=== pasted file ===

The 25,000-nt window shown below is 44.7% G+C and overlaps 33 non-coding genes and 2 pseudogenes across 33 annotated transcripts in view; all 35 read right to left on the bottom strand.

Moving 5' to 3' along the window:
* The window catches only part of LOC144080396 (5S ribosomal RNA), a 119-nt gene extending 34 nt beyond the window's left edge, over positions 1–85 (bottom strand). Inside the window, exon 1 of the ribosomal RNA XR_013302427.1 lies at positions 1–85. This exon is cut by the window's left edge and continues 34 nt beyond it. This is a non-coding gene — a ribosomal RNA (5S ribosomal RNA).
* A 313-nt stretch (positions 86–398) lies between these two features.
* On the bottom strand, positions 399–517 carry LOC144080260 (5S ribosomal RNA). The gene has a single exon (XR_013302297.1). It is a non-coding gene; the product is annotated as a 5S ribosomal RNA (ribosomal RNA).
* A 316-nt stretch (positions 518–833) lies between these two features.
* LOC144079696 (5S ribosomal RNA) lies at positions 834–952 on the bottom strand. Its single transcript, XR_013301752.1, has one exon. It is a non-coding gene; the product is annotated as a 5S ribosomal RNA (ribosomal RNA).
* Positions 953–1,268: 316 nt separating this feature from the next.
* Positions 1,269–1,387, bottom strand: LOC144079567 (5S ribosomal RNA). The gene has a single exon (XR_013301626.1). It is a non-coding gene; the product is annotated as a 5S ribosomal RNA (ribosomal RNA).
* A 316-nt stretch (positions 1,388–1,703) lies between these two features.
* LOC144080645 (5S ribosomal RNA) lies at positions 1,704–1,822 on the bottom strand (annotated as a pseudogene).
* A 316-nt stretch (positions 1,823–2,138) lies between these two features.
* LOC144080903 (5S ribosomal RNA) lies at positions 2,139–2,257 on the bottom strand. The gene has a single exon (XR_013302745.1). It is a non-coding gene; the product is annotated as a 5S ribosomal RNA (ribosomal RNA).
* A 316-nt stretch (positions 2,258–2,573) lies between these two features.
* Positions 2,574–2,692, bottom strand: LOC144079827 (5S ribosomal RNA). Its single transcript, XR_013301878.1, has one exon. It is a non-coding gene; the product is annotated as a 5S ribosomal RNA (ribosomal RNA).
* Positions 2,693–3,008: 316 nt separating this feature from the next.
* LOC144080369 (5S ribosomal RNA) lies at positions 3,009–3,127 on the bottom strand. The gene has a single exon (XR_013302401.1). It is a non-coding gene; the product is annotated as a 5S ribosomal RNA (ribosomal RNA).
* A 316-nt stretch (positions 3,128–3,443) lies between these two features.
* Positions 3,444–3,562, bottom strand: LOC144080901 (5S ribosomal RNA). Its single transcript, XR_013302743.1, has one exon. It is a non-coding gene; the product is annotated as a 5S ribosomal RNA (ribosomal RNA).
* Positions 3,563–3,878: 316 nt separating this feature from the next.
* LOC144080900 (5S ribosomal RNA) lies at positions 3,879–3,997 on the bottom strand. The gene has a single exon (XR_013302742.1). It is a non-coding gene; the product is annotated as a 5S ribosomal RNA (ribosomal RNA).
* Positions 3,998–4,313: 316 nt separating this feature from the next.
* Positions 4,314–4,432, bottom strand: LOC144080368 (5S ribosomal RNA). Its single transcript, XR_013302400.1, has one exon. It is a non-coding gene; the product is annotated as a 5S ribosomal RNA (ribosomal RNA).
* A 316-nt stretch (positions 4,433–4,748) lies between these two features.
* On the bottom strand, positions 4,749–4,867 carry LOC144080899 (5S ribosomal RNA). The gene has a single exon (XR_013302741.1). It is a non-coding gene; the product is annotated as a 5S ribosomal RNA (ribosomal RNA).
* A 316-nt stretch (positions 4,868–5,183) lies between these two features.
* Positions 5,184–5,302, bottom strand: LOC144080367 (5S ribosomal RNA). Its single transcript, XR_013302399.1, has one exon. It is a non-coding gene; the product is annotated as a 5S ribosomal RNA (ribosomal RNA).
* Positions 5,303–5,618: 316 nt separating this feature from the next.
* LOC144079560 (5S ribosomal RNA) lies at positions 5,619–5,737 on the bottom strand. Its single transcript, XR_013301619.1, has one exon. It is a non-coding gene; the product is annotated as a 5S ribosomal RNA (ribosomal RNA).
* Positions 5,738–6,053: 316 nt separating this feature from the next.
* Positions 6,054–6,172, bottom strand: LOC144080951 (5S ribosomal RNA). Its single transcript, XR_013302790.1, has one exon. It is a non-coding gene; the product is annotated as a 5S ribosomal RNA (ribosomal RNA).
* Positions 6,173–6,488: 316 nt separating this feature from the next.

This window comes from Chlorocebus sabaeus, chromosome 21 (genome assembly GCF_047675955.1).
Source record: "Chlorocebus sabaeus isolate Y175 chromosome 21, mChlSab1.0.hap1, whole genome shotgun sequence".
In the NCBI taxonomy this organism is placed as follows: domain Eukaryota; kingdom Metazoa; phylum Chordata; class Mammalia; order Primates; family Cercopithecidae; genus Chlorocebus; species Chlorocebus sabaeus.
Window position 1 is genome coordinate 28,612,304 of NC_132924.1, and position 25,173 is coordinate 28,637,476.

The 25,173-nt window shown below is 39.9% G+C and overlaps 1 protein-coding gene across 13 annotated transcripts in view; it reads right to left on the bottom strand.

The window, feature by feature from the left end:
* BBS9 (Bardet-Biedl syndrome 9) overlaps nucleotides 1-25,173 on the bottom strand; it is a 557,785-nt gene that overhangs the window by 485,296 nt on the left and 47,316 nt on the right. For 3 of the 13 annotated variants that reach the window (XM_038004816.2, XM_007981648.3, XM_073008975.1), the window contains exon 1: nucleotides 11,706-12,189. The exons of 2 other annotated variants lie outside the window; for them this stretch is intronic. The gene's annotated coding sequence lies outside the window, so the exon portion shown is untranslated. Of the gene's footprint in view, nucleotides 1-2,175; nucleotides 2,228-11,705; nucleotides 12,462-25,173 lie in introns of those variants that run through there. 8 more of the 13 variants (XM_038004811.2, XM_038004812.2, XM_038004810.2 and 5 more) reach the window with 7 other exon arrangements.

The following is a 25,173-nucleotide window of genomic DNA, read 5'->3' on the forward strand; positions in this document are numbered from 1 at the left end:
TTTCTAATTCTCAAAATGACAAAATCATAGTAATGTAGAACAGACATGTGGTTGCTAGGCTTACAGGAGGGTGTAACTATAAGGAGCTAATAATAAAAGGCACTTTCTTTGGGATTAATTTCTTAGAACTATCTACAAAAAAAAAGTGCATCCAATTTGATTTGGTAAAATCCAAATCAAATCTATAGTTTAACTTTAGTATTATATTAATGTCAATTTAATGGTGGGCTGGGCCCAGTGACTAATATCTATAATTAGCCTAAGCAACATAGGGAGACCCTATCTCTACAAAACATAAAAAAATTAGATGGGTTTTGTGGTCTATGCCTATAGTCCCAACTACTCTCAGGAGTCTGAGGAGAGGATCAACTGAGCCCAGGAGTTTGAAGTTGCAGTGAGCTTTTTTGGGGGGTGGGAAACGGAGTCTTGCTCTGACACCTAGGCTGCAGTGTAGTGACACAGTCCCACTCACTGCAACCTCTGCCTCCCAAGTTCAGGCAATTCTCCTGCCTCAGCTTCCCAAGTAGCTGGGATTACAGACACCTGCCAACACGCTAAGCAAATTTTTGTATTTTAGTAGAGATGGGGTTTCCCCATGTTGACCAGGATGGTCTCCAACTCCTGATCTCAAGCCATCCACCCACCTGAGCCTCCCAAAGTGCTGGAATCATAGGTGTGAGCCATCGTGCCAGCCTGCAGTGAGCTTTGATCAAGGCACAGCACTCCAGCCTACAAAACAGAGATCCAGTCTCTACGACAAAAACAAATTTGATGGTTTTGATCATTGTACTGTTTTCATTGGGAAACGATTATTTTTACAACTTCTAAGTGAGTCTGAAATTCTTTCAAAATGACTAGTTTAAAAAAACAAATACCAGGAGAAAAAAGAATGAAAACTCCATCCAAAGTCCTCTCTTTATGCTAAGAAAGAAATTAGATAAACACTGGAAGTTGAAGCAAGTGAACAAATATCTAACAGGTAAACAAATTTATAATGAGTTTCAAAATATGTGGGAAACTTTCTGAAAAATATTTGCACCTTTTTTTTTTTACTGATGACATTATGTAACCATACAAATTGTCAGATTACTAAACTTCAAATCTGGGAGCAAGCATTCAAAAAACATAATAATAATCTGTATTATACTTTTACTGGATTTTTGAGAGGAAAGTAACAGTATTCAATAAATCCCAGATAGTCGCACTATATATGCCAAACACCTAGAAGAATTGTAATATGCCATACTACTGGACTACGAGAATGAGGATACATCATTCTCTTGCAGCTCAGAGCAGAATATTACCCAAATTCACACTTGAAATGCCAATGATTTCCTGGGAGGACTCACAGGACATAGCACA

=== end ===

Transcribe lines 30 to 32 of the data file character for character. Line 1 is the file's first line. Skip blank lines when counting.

* Positions 5,738–6,053: 316 nt separating this feature from the next.
* Positions 6,054–6,172, bottom strand: LOC144080951 (5S ribosomal RNA). Its single transcript, XR_013302790.1, has one exon. It is a non-coding gene; the product is annotated as a 5S ribosomal RNA (ribosomal RNA).
* Positions 6,173–6,488: 316 nt separating this feature from the next.